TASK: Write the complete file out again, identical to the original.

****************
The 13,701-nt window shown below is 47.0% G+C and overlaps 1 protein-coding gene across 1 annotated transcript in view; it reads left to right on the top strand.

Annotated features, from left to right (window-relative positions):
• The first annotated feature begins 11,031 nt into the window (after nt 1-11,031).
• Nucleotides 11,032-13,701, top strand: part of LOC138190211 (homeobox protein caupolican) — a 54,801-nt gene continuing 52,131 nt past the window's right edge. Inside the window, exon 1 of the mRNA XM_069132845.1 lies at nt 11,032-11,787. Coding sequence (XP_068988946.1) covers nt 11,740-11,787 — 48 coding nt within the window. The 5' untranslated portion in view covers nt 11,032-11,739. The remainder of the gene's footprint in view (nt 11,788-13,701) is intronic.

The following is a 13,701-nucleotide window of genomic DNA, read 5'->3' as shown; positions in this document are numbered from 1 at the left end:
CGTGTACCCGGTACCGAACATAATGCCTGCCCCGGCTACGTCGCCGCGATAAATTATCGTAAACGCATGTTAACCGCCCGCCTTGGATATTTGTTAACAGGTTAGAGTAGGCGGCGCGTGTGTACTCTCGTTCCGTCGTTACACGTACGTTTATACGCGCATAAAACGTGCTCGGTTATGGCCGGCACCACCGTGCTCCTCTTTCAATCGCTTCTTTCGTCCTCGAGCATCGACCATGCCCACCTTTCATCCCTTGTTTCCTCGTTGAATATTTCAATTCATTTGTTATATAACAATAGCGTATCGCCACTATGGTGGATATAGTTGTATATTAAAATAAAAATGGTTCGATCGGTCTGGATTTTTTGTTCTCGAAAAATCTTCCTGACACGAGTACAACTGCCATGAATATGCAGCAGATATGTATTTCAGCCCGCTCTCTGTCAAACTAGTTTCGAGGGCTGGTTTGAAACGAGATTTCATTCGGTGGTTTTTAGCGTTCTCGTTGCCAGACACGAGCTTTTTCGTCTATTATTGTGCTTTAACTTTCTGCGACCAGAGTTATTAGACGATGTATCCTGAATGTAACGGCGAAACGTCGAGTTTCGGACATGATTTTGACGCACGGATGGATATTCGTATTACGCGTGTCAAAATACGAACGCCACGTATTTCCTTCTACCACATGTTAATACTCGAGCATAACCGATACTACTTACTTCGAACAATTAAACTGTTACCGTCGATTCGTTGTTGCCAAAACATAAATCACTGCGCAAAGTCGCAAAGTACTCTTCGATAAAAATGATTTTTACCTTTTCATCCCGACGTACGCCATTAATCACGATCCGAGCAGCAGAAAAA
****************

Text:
The 13,701-nt window shown below is 47.0% G+C and overlaps 1 protein-coding gene across 1 annotated transcript in view; it reads left to right on the top strand.

Annotated features, from left to right (window-relative positions):
• The first annotated feature begins 11,031 nt into the window (after nt 1-11,031).
• Nucleotides 11,032-13,701, top strand: part of LOC138190211 (homeobox protein caupolican) — a 54,801-nt gene continuing 52,131 nt past the window's right edge. Inside the window, exon 1 of the mRNA XM_069132845.1 lies at nt 11,032-11,787. Coding sequence (XP_068988946.1) covers nt 11,740-11,787 — 48 coding nt within the window. The 5' untranslated portion in view covers nt 11,032-11,739. The remainder of the gene's footprint in view (nt 11,788-13,701) is intronic.

The following is a 13,701-nucleotide window of genomic DNA, read 5'->3' as shown; positions in this document are numbered from 1 at the left end:
CGTGTACCCGGTACCGAACATAATGCCTGCCCCGGCTACGTCGCCGCGATAAATTATCGTAAACGCATGTTAACCGCCCGCCTTGGATATTTGTTAACAGGTTAGAGTAGGCGGCGCGTGTGTACTCTCGTTCCGTCGTTACACGTACGTTTATACGCGCATAAAACGTGCTCGGTTATGGCCGGCACCACCGTGCTCCTCTTTCAATCGCTTCTTTCGTCCTCGAGCATCGACCATGCCCACCTTTCATCCCTTGTTTCCTCGTTGAATATTTCAATTCATTTGTTATATAACAATAGCGTATCGCCACTATGGTGGATATAGTTGTATATTAAAATAAAAATGGTTCGATCGGTCTGGATTTTTTGTTCTCGAAAAATCTTCCTGACACGAGTACAACTGCCATGAATATGCAGCAGATATGTATTTCAGCCCGCTCTCTGTCAAACTAGTTTCGAGGGCTGGTTTGAAACGAGATTTCATTCGGTGGTTTTTAGCGTTCTCGTTGCCAGACACGAGCTTTTTCGTCTATTATTGTGCTTTAACTTTCTGCGACCAGAGTTATTAGACGATGTATCCTGAATGTAACGGCGAAACGTCGAGTTTCGGACATGATTTTGACGCACGGATGGATATTCGTATTACGCGTGTCAAAATACGAACGCCACGTATTTCCTTCTACCACATGTTAATACTCGAGCATAACCGATACTACTTACTTCGAACAATTAAACTGTTACCGTCGATTCGTTGTTGCCAAAACATAAATCACTGCGCAAAGTCGCAAAGTACTCTTCGATAAAAATGATTTTTACCTTTTCATCCCGACGTACGCCATTAATCACGATCCGAGCAGCAGAAAAA